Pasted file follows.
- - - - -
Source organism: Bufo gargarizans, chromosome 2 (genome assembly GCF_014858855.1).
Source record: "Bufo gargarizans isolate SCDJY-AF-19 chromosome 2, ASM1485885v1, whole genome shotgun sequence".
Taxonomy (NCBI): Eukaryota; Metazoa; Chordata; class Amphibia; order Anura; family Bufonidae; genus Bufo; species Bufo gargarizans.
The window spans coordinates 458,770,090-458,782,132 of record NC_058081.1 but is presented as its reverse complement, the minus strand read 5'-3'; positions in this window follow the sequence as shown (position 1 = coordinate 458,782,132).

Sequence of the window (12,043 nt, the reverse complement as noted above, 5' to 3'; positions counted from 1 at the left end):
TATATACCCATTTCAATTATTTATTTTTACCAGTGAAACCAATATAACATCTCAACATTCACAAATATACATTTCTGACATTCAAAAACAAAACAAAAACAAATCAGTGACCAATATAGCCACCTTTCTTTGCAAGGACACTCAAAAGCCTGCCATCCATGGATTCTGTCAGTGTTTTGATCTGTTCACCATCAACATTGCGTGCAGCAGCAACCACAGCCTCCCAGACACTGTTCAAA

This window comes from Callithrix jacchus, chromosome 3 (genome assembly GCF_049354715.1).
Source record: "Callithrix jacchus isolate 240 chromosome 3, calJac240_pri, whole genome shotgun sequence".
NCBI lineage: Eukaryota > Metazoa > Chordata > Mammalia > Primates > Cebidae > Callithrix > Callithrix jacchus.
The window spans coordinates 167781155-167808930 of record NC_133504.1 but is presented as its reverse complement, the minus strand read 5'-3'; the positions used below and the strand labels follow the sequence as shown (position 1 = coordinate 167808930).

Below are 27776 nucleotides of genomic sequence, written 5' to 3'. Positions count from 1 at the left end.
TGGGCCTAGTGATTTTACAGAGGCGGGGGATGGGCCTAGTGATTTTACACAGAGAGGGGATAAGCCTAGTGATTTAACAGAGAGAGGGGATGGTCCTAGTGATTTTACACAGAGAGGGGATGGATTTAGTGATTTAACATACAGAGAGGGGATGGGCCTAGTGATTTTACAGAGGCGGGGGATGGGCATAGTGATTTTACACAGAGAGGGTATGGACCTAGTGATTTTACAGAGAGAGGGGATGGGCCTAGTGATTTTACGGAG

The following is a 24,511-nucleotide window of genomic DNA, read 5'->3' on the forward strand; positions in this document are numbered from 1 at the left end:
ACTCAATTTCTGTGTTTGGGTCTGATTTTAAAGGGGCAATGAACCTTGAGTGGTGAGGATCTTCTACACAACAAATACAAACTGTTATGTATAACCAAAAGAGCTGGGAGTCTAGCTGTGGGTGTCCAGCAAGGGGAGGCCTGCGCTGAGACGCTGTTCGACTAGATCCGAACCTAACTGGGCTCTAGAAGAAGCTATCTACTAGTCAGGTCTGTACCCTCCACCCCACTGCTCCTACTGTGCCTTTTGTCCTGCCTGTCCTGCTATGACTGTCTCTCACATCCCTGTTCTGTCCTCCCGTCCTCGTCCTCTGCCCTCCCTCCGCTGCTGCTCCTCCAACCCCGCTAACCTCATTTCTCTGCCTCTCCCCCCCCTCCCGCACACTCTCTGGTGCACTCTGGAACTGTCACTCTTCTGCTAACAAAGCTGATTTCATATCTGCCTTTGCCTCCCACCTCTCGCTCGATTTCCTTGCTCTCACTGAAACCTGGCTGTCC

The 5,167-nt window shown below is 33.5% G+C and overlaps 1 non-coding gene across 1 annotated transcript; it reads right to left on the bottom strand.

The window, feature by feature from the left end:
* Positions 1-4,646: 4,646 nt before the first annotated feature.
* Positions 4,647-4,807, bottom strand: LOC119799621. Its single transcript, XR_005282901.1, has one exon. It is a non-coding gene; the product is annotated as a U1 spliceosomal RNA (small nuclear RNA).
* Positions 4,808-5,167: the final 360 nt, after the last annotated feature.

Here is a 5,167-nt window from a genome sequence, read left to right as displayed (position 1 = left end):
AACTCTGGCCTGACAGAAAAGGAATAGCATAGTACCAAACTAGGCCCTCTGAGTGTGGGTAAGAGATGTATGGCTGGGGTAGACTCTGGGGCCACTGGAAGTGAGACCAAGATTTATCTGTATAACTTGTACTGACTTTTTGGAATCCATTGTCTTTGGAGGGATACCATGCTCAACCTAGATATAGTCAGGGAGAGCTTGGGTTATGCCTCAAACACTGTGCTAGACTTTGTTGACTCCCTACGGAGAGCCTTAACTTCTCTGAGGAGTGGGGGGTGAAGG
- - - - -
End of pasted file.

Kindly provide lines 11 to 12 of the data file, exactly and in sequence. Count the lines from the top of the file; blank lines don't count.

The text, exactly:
Below are 27776 nucleotides of genomic sequence, written 5' to 3'. Positions count from 1 at the left end.
TGGGCCTAGTGATTTTACAGAGGCGGGGGATGGGCCTAGTGATTTTACACAGAGAGGGGATAAGCCTAGTGATTTAACAGAGAGAGGGGATGGTCCTAGTGATTTTACACAGAGAGGGGATGGATTTAGTGATTTAACATACAGAGAGGGGATGGGCCTAGTGATTTTACAGAGGCGGGGGATGGGCATAGTGATTTTACACAGAGAGGGTATGGACCTAGTGATTTTACAGAGAGAGGGGATGGGCCTAGTGATTTTACGGAG